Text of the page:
Exclusion Criteria

  1. Menstruating women
  2. Women in the post-abortal period
  3. Women in the post-operative period
  4. Post menopausal women
  5. Women with intra-uterine contraceptive device

A total of 200 consecutive patients attending the OPD during the study period with the complaints of vaginal discharge were included in the study as per the above criteria.

A vaginal examination was done using a sterile unlubricated Cusco’s speculum while noting the character of the discharge i.e. color, odor, amount and presence of any erosions over the cervical os. Three high vaginal swabs were collected from the upper part of the posterior fornix and the first swab was put in a test tube containing 0.2 ml of 5% glucose saline which was subjected to wet mount examination within 15 minutes of collection. The second swab was used for determining the pH, whiff test and Gram stain while the third swab was used for inoculation on SDA with antibiotics. The plates were incubated at 37°C for two weeks.

The wet mount preparation was examined under 40X objective for the presence of Trichomonasvaginalis (Fig. 1) and also for the presence of clue cells and yeast cells. The gram stained smear was examined for the presence of yeast cells, clue cells suggestive of Bacterial vaginosis and gonococci (Fig. 2). Nugent’s scoring was used for diagnosis of bacterial vaginosis. Cultures were examined every other day for growth of yeasts for two weeks. Any yeast grown were identified by Gram stain, germ tube test, chlamydospore production, sugar fermentation, pigment production on chrom agar. All media used were procured from Himedia Pvt. Ltd.

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Fig. 1: Gram stain showing clue cells

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Fig. 2: Wet mount of Trichomonasvaginalis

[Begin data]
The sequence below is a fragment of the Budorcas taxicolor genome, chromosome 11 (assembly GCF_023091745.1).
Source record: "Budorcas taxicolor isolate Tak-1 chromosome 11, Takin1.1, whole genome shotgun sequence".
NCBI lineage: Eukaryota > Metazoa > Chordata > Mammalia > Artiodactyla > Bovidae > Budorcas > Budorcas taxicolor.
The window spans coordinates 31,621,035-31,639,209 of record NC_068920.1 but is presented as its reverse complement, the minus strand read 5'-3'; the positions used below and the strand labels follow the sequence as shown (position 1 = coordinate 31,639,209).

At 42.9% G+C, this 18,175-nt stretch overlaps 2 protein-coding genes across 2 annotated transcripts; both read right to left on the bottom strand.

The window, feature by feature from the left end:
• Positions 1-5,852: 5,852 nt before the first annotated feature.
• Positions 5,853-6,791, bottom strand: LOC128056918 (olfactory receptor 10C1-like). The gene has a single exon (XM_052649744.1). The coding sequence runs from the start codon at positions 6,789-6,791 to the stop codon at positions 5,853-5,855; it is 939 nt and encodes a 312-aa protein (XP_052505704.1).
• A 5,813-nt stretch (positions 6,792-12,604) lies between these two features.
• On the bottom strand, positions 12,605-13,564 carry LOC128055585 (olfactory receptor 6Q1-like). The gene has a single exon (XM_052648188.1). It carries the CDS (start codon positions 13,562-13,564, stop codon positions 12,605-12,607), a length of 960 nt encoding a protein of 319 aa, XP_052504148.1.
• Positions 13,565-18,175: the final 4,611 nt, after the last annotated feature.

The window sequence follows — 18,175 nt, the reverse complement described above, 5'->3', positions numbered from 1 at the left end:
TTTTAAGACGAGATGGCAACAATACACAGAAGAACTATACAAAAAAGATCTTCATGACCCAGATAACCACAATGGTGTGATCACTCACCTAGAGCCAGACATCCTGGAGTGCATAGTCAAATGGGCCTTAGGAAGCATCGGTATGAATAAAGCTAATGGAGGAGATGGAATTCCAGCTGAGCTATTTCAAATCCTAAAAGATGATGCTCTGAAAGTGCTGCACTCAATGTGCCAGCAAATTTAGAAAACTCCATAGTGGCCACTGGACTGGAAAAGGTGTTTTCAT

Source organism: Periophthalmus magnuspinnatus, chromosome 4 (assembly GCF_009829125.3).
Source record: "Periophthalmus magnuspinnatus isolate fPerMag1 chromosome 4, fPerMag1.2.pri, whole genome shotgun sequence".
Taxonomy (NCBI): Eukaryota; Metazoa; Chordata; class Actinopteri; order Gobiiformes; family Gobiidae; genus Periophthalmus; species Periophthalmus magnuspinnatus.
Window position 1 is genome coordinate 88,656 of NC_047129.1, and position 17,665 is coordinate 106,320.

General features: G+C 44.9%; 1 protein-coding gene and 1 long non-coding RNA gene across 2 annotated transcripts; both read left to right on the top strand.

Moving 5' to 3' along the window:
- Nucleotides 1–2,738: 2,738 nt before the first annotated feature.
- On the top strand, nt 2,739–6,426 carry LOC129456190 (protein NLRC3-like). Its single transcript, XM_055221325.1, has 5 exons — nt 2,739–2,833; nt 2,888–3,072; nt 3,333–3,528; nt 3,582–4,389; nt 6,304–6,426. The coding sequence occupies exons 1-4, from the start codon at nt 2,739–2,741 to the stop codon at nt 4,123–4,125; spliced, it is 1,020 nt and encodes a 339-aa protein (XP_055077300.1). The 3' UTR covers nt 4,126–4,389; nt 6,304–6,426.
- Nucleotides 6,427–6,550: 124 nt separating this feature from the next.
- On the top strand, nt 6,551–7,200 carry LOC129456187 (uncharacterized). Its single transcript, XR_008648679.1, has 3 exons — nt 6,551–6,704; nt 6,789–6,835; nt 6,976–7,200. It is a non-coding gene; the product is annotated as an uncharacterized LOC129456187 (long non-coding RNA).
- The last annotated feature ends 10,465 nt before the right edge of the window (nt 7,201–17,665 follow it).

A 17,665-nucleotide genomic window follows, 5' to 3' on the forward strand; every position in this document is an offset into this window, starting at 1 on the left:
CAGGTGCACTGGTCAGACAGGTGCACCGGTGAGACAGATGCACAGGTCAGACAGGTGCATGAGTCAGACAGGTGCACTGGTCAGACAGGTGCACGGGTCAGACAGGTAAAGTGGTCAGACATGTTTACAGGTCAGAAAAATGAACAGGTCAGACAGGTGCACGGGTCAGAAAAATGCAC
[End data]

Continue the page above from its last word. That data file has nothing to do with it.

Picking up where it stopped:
Results

The age wise distribution of the study population is shown in (Table 1). About 30.5% of study population belongs to age group of 26-30 years. The most common etiology for vaginal discharge in our study was bacterial vaginosis (32%) and was more common among multiparous women. Vaginal candidiasis was found in 50(25%) whereas Trichomoniasis wasfoundin17outof 200 patients (Table 2). The predominant species of Candida isolated was Candida albicans (Table 3).

Table 1: Age- wise distribution of study population (n = 200)

Age (Years)

Number (%)

20 - 25

25 (12.5)

26 - 30

61 (30.5)

31 - 35

47 (23.5)

36 - 40

53 (26.5)

40 - 42

14 (7)

Total

200 (100)

Table 2: Distribution of different etiological agents (n=200)

Etiological agent

Numbers (%)

Bacterial vaginosis

64(32)

Candidiasis

50 (25)

Tricomoniasis

17(8.5)

Mixed infection

8(4)

Table 3: Candida species isolated (n=50)

Candida species

Number of isolates

C. albicans

25 (50%)

C. tropicalis

9 (18%)

C. parapsilosis

10 (20%)

C. krusei

2 (4%)

C. glabrata

4 (8%)

Discussion

Discharge per vaginum is a common complaint among women in the reproductive age group. The discharge may be physiological or pathological. The pathogens associated with vaginal discharge include bacteria, fungi, viruses and protozoan parasites. The common bacterial agents include Neisseria gonorrhoeae, Gardnerella vaginalis, fungi include Candida species and the protozoa Trichomonas vaginalis and Herpes simplex virus.[4] The percentage of etiological agents varies with geographical location, education, personal hygiene, economical status. Bacterial vaginosis accounts for approximately one-third of vulvo-vaginal infections. It is a polymicrobial syndrome and the causative agents include Gardnerella vaginalis, Mobilincus, Bacteroides and Mycoplasma hominis.[5] It is characterized by profuse, malodorous discharge and associated with severe adverse outcomes like preterm birth, pelvic inflammatory disease and high risk of acquiring HIV infection.[6]